At this stage, none of the medicine verification options under development has worked through the details of interfacing a pan-European system with national or regional systems. However, while ensuring basic compliance with the FMD, the eTACT system has the inherent flexibility to interface with national verification systems, but also retains the capacity to be scaled-up to meet levels of traceability yet to be defined in the delegated acts to the FMD and other upcoming European requirements, within and beyond the EU.
The flexibility given by the publicly available standards used by the EDQM will allow for additional verification throughout the supply-chain, should the users so wish. This is why the eTACT system covers aggregation, offering coding and serialisation at secondary packaging level, including bundles, cases and pallets. This functionality covers the need to reinforce the legal supply-chain at its weakest points, as shown by the occurrences of counterfeiting cases in the legal supply-chain in recent years. It is also in accordance with the FMD requirement for wholesalers to be able to verify medicines using a serialisation system. However, when eTACT is up-scaled, this functionality would be designed so as to ensure a proper balance between the benefits of increased traceability checks and additional operating costs. The EDQM is aware of the added complexity linked with handling aggregation and will ensure that the specific business constraints of aggregation will be strongly considered when designing the future up-scaled service. This has already been done for re-packagers, with several technical options available in the demo eTACT service covering the various use scenarios for repackaging operations.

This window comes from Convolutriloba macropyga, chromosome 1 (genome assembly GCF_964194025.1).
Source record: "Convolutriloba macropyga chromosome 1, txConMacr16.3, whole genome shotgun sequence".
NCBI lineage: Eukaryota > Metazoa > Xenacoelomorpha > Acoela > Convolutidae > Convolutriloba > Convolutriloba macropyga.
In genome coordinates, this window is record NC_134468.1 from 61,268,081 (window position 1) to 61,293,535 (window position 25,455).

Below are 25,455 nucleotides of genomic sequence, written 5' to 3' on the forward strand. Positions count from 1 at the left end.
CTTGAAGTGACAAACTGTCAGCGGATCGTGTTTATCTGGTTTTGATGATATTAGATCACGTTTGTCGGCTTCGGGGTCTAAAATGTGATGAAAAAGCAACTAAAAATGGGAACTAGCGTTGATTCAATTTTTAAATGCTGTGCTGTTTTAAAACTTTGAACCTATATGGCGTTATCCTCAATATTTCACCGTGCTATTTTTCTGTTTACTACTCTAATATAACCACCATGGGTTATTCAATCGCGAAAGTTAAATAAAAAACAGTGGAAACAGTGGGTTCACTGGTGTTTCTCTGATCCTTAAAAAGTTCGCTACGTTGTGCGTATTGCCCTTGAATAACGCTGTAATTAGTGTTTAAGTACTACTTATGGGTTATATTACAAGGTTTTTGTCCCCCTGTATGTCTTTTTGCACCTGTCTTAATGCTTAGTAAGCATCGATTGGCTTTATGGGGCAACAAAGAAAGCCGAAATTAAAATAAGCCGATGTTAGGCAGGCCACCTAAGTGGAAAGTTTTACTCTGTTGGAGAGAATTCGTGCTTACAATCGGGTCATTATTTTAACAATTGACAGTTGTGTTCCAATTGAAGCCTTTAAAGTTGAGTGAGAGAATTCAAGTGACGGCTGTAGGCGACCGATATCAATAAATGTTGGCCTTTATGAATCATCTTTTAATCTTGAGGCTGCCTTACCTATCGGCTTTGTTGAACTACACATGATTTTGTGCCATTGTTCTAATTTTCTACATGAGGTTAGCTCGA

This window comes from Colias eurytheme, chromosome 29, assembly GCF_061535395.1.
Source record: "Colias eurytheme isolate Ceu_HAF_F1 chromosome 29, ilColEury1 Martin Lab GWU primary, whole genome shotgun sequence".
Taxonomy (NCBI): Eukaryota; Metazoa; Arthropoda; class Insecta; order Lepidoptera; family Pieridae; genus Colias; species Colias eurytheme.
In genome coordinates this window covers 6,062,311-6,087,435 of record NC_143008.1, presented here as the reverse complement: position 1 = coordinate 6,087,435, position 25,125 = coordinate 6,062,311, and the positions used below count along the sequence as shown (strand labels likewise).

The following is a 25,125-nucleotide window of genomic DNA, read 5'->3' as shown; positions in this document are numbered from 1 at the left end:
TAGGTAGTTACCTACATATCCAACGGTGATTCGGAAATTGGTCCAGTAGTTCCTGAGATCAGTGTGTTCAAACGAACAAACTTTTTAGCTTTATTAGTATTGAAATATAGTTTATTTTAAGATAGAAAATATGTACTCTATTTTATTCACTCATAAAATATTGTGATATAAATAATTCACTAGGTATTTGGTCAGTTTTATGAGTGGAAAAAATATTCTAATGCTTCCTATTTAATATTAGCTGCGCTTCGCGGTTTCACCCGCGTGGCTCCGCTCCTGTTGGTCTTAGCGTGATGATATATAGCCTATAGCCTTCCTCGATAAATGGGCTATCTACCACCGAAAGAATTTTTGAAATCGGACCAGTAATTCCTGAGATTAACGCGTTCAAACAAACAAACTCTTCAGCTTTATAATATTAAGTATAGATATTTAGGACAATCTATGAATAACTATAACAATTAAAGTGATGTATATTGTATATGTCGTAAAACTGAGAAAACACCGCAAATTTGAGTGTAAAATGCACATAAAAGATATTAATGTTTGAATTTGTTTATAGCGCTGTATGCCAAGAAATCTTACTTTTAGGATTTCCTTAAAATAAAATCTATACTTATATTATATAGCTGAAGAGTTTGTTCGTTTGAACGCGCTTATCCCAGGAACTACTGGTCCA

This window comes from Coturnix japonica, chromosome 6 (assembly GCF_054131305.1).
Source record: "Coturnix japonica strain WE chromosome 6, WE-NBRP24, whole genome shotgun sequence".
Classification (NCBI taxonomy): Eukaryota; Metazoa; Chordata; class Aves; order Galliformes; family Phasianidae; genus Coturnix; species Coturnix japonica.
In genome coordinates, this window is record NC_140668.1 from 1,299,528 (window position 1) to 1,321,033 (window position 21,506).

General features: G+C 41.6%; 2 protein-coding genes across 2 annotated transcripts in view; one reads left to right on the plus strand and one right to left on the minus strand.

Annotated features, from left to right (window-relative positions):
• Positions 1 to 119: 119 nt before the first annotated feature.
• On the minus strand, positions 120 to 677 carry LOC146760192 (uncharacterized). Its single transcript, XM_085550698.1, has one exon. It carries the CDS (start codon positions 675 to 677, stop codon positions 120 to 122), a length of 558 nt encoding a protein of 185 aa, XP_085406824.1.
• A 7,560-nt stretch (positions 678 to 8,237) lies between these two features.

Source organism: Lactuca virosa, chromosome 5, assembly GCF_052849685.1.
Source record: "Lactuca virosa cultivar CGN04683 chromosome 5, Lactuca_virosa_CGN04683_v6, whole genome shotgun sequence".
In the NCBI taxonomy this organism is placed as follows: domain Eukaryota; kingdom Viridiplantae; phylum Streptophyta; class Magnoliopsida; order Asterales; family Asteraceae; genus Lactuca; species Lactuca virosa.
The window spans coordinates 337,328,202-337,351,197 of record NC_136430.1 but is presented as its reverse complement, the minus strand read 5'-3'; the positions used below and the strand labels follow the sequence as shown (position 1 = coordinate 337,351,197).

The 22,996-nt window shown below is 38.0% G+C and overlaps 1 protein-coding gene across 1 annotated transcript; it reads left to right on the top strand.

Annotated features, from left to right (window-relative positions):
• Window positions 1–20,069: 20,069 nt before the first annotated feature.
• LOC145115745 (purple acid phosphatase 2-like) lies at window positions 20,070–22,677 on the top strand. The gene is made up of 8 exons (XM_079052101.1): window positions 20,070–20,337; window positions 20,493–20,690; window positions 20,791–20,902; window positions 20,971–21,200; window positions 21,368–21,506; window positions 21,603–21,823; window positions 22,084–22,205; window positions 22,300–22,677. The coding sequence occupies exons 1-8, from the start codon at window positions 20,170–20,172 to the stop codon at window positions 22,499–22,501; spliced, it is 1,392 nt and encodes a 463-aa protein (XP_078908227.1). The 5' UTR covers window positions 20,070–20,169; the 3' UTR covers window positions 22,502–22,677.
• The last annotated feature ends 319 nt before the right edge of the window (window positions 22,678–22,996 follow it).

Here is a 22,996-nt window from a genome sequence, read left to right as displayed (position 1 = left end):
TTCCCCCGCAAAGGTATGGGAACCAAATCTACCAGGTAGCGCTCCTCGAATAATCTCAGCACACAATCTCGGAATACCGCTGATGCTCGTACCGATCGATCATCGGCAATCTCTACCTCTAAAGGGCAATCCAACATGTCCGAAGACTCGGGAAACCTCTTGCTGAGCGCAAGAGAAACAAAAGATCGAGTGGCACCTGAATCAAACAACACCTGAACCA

The eTACT system will rely on a central EDQM data repository, supported by decentralised repositories among the manufacturers or with national bodies in an information-sharing model. Existing national systems will remain in place. As a trusted public body, the EDQM is ideally placed to deliver public governance of the system in co-ordination with regulatory authorities and to prevent the misuse of data (e.g. commercial data or information to patients on products).
Given the current stage of development of the various proposed solutions to implement the requirements of the FMD in Europe, all of which ultimately aim to be practical and cost-effective, it is premature to make definitive statements on their relative merits regarding applicability and costing, which will become clearer as each project reaches its final stages.
For example, the operational costs of Turkey's fully operating track-and-trace system, the ITS, has been limited to less than €0.01 per box, significantly below the current projected cost per box of the EMS solution. Given the scope of the ITS, which is a full track-and-trace system, the EDQM is confident that the costs of eTACT will be even lower.
The delegated acts provided for by the FMD are expected to be published in 2014, with a further three years before a possible deadline is in place for implementing systems that comply with the Directive.
The EDQM aims to be ready with a fully-tested, fully-costed system before that deadline.
Source: European Directorate for the Quality of Medicines & HealthCare (EDQM) - eTACT